No Need for a Telescope to See Uranus on The Night Sky

It seems to be mutual love between the Universe and us. We love the stars and other cosmic objects that unveil themselves on the night sky, and they’re often waving back at us. It happens with Mars, Venus, Jupiter, and not to mention the beautiful Moon that illuminates the night sky itself.

However, not everybody knows that even Uranus can be admired with the naked eye as it’s dancing on the night sky. The seventh planet from the Sun that has its name from the god of the sky from the Greek Mythology is a little shyer, but it can be spotted on the current week if you’re up for it.

Located in the constellation of Aries, the Ram

Uranus is shining at magnitude +5.7, which means that it’s a relatively dim object to the naked eye. The planet is located within the constellation of Aries, the Ram, more precisely about a dozen degrees to the left side of our neighboring planet Mars.

Uranus is perhaps the most peculiar planet from our Solar System, as it has features like discs surrounding it, the planet itself is tilted at 98 degrees, it revolves around the Sun in a totally different way and plane than the other planets, and so on. Last but not least, Uranus has a total of 27 discovered moons orbiting the planet, which is a huge number comparing with the fact that Earth has only one natural satellite: the Moon. However, other planets from the Solar System also have a large number of moons: Saturn is the champion with 82 such objects revolving around it, Jupiter has 79, Neptune has 14 moons, and so on.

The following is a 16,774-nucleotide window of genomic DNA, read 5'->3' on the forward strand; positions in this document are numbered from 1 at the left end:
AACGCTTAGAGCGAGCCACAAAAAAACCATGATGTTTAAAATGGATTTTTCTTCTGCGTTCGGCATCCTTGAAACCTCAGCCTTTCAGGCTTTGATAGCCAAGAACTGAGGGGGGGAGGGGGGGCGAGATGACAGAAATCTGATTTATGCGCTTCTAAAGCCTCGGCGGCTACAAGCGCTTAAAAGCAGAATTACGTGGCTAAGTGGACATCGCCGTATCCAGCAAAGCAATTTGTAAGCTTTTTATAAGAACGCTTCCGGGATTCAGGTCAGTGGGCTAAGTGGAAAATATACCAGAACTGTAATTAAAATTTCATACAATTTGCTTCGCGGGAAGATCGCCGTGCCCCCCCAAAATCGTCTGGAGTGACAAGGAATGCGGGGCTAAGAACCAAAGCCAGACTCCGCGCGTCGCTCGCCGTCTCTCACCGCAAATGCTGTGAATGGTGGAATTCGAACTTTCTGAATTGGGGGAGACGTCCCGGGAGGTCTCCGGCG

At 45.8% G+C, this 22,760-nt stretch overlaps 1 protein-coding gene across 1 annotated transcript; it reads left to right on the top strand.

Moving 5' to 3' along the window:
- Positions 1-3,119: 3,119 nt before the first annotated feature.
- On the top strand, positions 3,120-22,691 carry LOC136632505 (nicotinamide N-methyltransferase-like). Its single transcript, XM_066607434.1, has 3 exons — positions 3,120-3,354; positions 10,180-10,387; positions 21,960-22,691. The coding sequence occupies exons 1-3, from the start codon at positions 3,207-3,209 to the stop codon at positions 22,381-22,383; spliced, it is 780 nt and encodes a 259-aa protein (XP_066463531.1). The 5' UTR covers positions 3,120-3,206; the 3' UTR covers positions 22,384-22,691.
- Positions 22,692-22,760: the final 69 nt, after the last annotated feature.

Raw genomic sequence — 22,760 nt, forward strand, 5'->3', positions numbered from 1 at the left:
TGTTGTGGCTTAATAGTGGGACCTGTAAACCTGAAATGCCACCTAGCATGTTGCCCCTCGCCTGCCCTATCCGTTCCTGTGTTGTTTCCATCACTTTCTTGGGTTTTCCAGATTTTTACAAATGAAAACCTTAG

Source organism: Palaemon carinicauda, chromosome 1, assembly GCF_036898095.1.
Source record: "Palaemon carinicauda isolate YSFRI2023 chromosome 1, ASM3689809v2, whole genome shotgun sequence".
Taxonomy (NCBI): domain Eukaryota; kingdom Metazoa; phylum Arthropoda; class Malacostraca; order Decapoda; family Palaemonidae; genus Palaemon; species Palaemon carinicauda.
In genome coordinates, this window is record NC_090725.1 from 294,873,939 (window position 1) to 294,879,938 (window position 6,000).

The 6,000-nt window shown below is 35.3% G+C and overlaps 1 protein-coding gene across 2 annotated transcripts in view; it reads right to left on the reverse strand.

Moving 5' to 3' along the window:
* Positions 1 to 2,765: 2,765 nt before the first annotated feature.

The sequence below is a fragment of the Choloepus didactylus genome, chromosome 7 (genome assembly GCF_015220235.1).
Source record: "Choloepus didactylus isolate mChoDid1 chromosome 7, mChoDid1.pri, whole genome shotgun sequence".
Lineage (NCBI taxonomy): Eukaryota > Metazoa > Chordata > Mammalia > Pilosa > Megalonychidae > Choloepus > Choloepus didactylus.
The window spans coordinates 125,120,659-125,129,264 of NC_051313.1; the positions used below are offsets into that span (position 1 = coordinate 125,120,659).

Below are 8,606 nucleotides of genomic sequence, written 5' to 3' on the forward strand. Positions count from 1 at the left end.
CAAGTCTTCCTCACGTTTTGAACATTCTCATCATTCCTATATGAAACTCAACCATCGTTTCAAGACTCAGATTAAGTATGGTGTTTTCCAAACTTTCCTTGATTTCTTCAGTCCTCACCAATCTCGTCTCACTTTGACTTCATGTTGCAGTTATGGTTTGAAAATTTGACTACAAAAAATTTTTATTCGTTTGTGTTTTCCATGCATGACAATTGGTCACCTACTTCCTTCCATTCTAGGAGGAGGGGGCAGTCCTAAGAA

Uranus has a diameter of 50,724 km, which is about four times bigger than Earth. Uranus is so far away from the Sun that it takes over 84 years for a single full rotation around the star.

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